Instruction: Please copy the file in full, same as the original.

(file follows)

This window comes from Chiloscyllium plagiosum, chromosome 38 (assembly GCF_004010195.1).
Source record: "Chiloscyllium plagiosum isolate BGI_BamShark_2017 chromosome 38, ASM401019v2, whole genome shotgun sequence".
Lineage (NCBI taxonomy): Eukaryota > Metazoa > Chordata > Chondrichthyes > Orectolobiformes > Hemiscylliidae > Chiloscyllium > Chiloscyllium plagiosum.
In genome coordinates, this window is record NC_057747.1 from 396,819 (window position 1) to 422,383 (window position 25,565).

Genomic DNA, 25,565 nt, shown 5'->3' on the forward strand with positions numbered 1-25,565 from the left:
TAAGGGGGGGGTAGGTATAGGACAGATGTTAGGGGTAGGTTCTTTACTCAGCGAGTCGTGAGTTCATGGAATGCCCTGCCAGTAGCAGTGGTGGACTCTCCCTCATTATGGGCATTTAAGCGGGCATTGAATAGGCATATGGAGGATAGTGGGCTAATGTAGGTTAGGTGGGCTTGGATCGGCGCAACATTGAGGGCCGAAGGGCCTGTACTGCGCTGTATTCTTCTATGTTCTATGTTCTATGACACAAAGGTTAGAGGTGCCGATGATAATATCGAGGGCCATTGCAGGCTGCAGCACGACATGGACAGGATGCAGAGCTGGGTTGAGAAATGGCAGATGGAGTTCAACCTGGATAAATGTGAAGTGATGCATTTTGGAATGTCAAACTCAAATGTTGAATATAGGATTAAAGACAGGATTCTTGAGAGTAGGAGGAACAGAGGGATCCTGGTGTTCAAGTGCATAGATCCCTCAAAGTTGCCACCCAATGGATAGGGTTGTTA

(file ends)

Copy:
This window comes from Chiloscyllium plagiosum, chromosome 38 (assembly GCF_004010195.1).
Source record: "Chiloscyllium plagiosum isolate BGI_BamShark_2017 chromosome 38, ASM401019v2, whole genome shotgun sequence".
Lineage (NCBI taxonomy): Eukaryota > Metazoa > Chordata > Chondrichthyes > Orectolobiformes > Hemiscylliidae > Chiloscyllium > Chiloscyllium plagiosum.
In genome coordinates, this window is record NC_057747.1 from 396,819 (window position 1) to 422,383 (window position 25,565).

Genomic DNA, 25,565 nt, shown 5'->3' on the forward strand with positions numbered 1-25,565 from the left:
TAAGGGGGGGGTAGGTATAGGACAGATGTTAGGGGTAGGTTCTTTACTCAGCGAGTCGTGAGTTCATGGAATGCCCTGCCAGTAGCAGTGGTGGACTCTCCCTCATTATGGGCATTTAAGCGGGCATTGAATAGGCATATGGAGGATAGTGGGCTAATGTAGGTTAGGTGGGCTTGGATCGGCGCAACATTGAGGGCCGAAGGGCCTGTACTGCGCTGTATTCTTCTATGTTCTATGTTCTATGACACAAAGGTTAGAGGTGCCGATGATAATATCGAGGGCCATTGCAGGCTGCAGCACGACATGGACAGGATGCAGAGCTGGGTTGAGAAATGGCAGATGGAGTTCAACCTGGATAAATGTGAAGTGATGCATTTTGGAATGTCAAACTCAAATGTTGAATATAGGATTAAAGACAGGATTCTTGAGAGTAGGAGGAACAGAGGGATCCTGGTGTTCAAGTGCATAGATCCCTCAAAGTTGCCACCCAATGGATAGGGTTGTTA